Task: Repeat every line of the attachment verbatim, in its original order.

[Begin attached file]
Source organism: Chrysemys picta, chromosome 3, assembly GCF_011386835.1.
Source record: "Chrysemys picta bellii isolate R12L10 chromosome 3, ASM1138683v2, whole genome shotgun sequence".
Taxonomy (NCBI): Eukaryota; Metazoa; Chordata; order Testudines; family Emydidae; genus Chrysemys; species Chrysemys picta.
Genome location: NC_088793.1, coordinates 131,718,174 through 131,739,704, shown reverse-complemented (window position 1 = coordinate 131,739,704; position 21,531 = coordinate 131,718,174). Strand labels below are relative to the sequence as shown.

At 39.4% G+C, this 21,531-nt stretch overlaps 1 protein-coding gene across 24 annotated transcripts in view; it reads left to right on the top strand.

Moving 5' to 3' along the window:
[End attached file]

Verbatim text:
Source organism: Chrysemys picta, chromosome 3, assembly GCF_011386835.1.
Source record: "Chrysemys picta bellii isolate R12L10 chromosome 3, ASM1138683v2, whole genome shotgun sequence".
Taxonomy (NCBI): Eukaryota; Metazoa; Chordata; order Testudines; family Emydidae; genus Chrysemys; species Chrysemys picta.
Genome location: NC_088793.1, coordinates 131,718,174 through 131,739,704, shown reverse-complemented (window position 1 = coordinate 131,739,704; position 21,531 = coordinate 131,718,174). Strand labels below are relative to the sequence as shown.

At 39.4% G+C, this 21,531-nt stretch overlaps 1 protein-coding gene across 24 annotated transcripts in view; it reads left to right on the top strand.

Moving 5' to 3' along the window: